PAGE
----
Authors: Johns Hopkins Dr. Marty Makary
The news about the U.S. Covid pandemic is even better than you’ve heard. Some 80% to 85% of American adults are immune to the virus: More than 64% have received at least one vaccine dose and, of those who haven’t, roughly half have natural immunity from prior infection. There’s ample scientific evidence that natural immunity is effective and durable, and public-health leaders should pay it heed.
Only around 10% of Americans have had confirmed positive Covid tests, but four to six times as many have likely had the infection. A February study in Nature used antibody screenings in late summer 2020 to estimate there had been seven times as many actual cases as confirmed cases. A similar study, by the University of Albany and New York State Department of Health, revealed that by the end of March 2020—the first month of New York’s pandemic—23% of the city’s population had antibodies. That share necessarily increased as the pandemic spread.
Natural immunity is durable. Researchers from Washington University in St. Louis reported last month that 11 months after a mild infection immune cells were still capable of producing protective antibodies. The authors concluded that prior Covid infection induces a “robust” and “long-lived humoral immune response,” leading some scientists to suggest that natural immunity is probably lifelong. Because infection began months earlier than vaccination, we have more follow-up data on the duration of natural immunity than on vaccinated immunity.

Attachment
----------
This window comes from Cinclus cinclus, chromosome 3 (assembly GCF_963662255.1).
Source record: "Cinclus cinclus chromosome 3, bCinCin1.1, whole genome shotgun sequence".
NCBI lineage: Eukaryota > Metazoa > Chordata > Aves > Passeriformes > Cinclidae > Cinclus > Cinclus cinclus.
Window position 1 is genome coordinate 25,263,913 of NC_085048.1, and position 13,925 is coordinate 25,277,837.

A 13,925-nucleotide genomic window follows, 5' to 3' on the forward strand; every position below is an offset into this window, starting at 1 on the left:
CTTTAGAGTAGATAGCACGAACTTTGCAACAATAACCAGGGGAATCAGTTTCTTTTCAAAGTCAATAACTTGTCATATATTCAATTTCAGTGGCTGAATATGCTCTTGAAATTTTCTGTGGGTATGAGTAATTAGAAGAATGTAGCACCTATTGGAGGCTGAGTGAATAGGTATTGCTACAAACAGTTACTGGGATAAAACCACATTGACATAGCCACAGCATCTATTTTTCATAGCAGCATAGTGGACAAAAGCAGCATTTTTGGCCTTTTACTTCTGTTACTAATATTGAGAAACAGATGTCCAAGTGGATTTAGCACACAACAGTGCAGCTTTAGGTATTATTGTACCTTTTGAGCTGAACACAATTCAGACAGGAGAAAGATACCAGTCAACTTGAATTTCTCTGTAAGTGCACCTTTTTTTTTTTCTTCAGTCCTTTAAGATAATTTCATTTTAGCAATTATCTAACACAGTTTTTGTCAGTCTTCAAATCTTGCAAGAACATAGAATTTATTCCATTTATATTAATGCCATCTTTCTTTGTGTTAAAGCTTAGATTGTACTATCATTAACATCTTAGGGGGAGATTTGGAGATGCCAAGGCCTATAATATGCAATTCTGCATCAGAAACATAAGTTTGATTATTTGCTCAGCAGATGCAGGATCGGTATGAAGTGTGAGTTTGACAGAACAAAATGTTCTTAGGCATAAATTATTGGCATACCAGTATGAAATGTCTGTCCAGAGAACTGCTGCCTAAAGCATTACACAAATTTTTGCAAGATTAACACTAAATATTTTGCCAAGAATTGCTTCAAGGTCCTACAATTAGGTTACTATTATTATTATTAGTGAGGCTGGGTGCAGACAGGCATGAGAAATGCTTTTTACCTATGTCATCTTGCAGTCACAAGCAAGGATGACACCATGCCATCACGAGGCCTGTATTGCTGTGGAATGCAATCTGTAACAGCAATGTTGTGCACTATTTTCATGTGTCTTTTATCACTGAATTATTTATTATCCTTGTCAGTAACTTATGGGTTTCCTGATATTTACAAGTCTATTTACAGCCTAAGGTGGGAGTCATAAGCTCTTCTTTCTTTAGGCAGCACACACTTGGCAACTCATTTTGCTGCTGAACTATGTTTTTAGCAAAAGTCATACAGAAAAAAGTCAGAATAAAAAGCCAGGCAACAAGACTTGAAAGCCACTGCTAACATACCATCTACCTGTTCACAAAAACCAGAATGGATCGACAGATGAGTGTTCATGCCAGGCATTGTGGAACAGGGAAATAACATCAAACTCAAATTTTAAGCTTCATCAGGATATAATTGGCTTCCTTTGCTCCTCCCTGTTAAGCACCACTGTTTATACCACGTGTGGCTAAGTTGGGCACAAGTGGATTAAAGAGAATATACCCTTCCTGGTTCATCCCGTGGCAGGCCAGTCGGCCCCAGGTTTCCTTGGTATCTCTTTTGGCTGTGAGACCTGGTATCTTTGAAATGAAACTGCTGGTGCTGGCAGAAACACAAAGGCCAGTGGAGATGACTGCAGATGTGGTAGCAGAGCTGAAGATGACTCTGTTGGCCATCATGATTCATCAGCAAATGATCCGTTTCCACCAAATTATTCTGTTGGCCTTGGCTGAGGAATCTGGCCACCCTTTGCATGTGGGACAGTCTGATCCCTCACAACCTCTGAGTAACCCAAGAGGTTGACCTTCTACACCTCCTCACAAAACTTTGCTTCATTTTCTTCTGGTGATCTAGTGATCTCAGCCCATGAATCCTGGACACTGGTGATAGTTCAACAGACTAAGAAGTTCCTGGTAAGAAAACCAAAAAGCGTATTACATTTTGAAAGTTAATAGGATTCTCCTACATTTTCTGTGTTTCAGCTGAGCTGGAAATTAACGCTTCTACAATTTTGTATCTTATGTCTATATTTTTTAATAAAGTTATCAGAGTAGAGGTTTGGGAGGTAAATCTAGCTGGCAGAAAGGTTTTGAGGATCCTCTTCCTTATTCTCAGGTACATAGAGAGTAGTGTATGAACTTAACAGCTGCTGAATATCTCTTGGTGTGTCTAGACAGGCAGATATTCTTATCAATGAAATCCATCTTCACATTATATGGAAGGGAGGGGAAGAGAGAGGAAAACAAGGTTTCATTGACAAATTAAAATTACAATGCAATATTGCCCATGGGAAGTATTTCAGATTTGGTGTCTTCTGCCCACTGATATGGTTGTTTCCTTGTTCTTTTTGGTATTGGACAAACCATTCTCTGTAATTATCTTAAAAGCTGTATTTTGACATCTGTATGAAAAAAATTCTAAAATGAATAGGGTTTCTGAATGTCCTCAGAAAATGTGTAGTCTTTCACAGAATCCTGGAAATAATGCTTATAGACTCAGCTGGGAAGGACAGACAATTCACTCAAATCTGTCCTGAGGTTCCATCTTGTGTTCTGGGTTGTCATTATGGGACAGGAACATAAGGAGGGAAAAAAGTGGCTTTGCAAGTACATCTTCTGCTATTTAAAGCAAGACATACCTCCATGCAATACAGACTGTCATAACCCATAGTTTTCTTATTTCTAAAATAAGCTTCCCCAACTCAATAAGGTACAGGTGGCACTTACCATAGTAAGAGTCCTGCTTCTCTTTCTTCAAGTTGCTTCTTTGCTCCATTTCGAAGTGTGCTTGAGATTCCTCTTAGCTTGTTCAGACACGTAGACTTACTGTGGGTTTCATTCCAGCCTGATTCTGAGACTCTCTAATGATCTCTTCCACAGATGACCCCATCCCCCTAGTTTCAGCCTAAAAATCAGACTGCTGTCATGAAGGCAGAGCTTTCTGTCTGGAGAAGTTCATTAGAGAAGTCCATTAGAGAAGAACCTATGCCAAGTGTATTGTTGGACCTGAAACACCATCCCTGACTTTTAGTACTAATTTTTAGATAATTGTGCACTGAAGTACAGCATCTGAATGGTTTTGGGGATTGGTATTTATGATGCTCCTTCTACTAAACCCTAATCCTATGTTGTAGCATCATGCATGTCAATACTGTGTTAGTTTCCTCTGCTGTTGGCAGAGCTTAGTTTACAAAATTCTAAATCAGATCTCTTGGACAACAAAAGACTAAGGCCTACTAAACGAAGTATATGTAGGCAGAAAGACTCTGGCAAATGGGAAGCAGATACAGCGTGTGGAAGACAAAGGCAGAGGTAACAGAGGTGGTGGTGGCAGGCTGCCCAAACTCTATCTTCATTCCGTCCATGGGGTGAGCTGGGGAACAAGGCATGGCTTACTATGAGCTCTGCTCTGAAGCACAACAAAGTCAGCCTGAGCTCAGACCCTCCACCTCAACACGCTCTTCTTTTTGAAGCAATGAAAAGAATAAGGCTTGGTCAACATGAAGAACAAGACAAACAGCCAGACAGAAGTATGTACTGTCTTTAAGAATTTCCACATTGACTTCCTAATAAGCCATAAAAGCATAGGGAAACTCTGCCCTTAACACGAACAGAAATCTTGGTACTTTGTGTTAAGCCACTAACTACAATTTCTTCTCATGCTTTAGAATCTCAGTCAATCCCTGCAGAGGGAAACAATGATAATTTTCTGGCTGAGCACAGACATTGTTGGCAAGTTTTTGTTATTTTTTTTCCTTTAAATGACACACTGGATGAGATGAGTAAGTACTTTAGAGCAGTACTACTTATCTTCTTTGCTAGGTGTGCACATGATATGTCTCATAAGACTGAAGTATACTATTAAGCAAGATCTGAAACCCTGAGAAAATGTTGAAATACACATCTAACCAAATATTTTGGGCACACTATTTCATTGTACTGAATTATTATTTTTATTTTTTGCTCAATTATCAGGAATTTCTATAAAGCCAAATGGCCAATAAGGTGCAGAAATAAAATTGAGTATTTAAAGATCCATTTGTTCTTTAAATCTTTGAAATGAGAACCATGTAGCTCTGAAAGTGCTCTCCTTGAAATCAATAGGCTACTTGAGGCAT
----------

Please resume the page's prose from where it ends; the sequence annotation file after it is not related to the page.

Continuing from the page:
Skeptics of natural immunity point to Manaus, capital of the Brazilian state of Amazonas, where reports in January suggested a wave of re-infections despite herd immunity. But the initial estimate of those infected was incorrect because it was based on antibody testing among those who donated convalescent plasma—an unrepresentative subgroup of the population. A follow-up study debunked the re-infection hypothesis and found only three confirmed re-infections in the entire state, whose population exceeds four million. Other studies have confirmed that re-infections are rare and usually asymptomatic or mild.
Should the previously infected be vaccinated? My clinical advice to healthy patients with natural immunity is that one shot is sufficient, and maybe not even necessary, although it could increase the long-term durability of immunity. A University of Pennsylvania study of people previously infected with Covid found that a single vaccine dose triggered a strong immune response, with no increase in that response after a second dose. A separate study from New York’s Mount Sinai School of Medicine concluded that “the antibody response to the first vaccine dose in individuals with pre-existing immunity is equal to or even exceeds the titers found in naïve”—never-infected—“individuals after the second dose.”
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